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Protecting Family with Health Care Powers

If you want to be in the best medical health, it is important to be sure that you are in the best legal health. That is, that you have identified agents with complete legal authority to make decisions about the health care you need -- when you are unable to make the decision yourself.

The medical healthcare power of attorney identifies an agent, such as a trusted family member or friend, who can give consent to medical treatment if you cannot, such as consent for surgery or hospitalization. An alternate agent should also be listed in case your first agent cannot be reached. For example, if your spouse is your agent and both of you are in an accident, then an alternate agent is needed.

Different from other states, the Arizona statute also allows you to authorize your health care agent to make the decision about whether you are buried or cremated. Before this law, if you died without being married, then all of the members in your family could have input in how you were to be buried or cremated. If a person died without having family, then it could be difficult to have a mortuary carry out any burial or cremation. Thus, designating burial or cremation preferences in your health care power of attorney can now ease many problems for those who survive you.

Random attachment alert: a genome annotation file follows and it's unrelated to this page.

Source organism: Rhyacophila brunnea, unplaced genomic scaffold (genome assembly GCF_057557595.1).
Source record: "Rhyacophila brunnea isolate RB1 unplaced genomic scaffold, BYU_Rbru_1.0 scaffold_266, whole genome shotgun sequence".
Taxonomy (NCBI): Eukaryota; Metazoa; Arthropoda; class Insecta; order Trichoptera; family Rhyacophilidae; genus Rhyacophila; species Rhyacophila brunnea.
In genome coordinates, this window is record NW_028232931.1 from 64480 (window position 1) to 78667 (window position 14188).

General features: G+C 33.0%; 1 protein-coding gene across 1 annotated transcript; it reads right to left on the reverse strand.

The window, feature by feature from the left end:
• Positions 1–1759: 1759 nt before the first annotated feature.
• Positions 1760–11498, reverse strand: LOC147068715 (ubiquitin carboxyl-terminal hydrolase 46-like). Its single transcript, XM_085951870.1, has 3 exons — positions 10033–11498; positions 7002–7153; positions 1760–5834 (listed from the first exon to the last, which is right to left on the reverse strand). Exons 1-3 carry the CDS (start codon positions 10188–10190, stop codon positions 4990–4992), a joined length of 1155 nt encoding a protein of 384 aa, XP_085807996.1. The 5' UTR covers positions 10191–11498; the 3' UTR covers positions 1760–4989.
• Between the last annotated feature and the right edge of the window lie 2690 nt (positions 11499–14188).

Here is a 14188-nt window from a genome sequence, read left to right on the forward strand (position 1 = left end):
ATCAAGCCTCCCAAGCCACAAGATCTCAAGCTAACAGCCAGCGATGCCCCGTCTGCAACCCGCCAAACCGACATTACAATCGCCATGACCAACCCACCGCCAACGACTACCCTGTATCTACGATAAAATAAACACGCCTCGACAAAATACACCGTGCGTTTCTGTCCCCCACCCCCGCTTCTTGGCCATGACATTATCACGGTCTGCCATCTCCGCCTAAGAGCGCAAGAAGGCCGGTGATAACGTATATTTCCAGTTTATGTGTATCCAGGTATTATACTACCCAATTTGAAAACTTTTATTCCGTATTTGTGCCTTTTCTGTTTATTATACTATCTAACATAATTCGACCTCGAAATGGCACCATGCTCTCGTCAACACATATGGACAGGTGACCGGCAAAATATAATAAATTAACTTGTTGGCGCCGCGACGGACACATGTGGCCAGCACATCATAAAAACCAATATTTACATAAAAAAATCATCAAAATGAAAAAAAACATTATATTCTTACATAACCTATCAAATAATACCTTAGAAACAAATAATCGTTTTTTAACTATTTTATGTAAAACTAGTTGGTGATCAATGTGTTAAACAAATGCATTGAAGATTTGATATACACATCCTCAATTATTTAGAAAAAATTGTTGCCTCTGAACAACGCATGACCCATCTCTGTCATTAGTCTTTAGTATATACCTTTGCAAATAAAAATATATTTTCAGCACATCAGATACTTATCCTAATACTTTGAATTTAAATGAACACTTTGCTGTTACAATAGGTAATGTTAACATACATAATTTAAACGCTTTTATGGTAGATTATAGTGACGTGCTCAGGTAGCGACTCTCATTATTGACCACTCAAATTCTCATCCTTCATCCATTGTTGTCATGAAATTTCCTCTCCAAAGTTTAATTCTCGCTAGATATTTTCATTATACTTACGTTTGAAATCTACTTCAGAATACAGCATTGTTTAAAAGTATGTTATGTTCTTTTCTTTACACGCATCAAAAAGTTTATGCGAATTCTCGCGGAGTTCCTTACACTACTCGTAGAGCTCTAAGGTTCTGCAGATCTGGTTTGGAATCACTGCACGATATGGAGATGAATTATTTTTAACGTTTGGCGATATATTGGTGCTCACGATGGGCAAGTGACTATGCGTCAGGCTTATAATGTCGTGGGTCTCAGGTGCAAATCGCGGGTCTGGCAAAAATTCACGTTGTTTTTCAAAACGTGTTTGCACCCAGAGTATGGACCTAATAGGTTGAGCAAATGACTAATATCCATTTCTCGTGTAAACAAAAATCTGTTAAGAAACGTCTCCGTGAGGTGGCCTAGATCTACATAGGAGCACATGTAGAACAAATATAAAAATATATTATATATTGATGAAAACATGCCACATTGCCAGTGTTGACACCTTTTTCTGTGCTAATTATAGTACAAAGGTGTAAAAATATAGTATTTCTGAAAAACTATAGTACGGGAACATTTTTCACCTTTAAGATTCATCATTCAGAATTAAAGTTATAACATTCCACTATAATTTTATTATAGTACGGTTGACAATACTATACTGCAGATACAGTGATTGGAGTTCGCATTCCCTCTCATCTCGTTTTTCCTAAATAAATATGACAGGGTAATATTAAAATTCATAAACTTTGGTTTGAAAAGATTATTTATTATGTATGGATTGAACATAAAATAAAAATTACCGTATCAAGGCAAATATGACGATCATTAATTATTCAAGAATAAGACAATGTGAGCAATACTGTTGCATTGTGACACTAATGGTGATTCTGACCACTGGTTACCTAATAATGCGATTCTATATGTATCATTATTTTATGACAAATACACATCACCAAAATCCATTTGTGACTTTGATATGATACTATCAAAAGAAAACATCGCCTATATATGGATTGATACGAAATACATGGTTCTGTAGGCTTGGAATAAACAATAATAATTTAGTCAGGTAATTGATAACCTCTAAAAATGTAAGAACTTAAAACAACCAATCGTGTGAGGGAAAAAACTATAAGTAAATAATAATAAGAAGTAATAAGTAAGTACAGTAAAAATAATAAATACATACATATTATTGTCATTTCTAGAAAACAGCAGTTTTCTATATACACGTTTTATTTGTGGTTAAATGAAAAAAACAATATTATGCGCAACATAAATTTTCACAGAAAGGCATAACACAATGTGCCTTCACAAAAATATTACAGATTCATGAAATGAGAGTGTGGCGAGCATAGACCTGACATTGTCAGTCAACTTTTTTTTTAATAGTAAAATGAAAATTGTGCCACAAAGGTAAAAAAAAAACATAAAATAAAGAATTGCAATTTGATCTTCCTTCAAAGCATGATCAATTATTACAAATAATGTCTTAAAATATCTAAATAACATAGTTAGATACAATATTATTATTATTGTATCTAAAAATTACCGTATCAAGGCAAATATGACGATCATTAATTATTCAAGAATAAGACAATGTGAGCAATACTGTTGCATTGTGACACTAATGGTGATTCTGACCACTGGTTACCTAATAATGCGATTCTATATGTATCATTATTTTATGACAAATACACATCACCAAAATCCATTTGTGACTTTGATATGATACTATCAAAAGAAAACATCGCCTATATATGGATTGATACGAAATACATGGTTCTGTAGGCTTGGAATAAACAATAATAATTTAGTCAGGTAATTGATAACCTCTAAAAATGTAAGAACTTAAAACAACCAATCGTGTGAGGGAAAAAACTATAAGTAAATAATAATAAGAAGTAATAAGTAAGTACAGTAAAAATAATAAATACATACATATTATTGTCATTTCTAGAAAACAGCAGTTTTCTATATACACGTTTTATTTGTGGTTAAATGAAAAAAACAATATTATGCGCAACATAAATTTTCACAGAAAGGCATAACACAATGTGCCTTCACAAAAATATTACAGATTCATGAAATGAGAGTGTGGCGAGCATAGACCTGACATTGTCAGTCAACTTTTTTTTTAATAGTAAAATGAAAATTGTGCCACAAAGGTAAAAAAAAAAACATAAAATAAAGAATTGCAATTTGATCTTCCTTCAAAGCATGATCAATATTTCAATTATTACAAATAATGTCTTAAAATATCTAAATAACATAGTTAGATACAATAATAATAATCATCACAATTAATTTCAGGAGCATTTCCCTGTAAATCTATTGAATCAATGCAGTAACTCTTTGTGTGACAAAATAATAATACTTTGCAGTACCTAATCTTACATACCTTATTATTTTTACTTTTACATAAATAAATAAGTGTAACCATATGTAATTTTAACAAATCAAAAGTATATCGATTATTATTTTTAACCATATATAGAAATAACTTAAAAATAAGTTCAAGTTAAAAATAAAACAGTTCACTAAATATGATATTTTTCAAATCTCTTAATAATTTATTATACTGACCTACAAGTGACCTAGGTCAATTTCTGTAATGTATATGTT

Another difference from other states is the ability to have a mental healthcare power of attorney which helps avoid costly court intervention if you or someone you love suffers with a mental health care issue, such as mental illness, brain injury, stroke dementia or Alzheimer’s. In such cases, a common problem is when a patient refuses medication that is necessary for comfort and happiness. The mental healthcare agent and the doctors can insist on medication being taken and can have a person admitted to a psychiatric hospital unit until the medications are stabilized. This document avoids the need for court intervention for you to get the best health care possible.

If a person does not have these healthcare powers of attorney, then their loved ones, even a spouse, may need to seek court authority to be able to cover all health care needs. Court involvement requires two sets of attorneys, since the person needing the health care needs separate counsel. In addition, a court investigator must evaluate the person and a hearing is held in open court—in about 45 days after the request is made. Time, money and privacy are saved by appointing an agent through healthcare powers of attorney.

In addition to health care powers of attorney, there should be a power of attorney to appoint an agent to handle your finances and make sure your bills are paid while you are ill. In this way, you can be assured the best heath—both medical and legal.